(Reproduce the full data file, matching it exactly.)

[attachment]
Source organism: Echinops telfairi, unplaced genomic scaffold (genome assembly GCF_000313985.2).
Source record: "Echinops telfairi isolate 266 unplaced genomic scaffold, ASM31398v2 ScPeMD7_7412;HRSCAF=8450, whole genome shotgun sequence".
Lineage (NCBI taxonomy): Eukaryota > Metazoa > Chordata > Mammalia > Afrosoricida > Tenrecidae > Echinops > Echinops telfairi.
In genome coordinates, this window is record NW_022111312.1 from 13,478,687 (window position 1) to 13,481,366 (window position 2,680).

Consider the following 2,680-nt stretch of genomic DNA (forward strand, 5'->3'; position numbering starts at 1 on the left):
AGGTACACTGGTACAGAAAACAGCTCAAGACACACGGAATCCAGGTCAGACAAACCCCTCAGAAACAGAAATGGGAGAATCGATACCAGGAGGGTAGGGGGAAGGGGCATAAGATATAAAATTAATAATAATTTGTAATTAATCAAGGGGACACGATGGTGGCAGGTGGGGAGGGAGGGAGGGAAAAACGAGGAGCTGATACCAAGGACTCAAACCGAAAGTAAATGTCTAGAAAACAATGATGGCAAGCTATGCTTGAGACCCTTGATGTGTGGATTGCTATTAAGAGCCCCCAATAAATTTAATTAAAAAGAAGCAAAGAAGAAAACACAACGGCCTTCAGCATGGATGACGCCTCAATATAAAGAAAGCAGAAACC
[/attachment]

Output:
Source organism: Echinops telfairi, unplaced genomic scaffold (genome assembly GCF_000313985.2).
Source record: "Echinops telfairi isolate 266 unplaced genomic scaffold, ASM31398v2 ScPeMD7_7412;HRSCAF=8450, whole genome shotgun sequence".
Lineage (NCBI taxonomy): Eukaryota > Metazoa > Chordata > Mammalia > Afrosoricida > Tenrecidae > Echinops > Echinops telfairi.
In genome coordinates, this window is record NW_022111312.1 from 13,478,687 (window position 1) to 13,481,366 (window position 2,680).

Consider the following 2,680-nt stretch of genomic DNA (forward strand, 5'->3'; position numbering starts at 1 on the left):
AGGTACACTGGTACAGAAAACAGCTCAAGACACACGGAATCCAGGTCAGACAAACCCCTCAGAAACAGAAATGGGAGAATCGATACCAGGAGGGTAGGGGGAAGGGGCATAAGATATAAAATTAATAATAATTTGTAATTAATCAAGGGGACACGATGGTGGCAGGTGGGGAGGGAGGGAGGGAAAAACGAGGAGCTGATACCAAGGACTCAAACCGAAAGTAAATGTCTAGAAAACAATGATGGCAAGCTATGCTTGAGACCCTTGATGTGTGGATTGCTATTAAGAGCCCCCAATAAATTTAATTAAAAAGAAGCAAAGAAGAAAACACAACGGCCTTCAGCATGGATGACGCCTCAATATAAAGAAAGCAGAAACC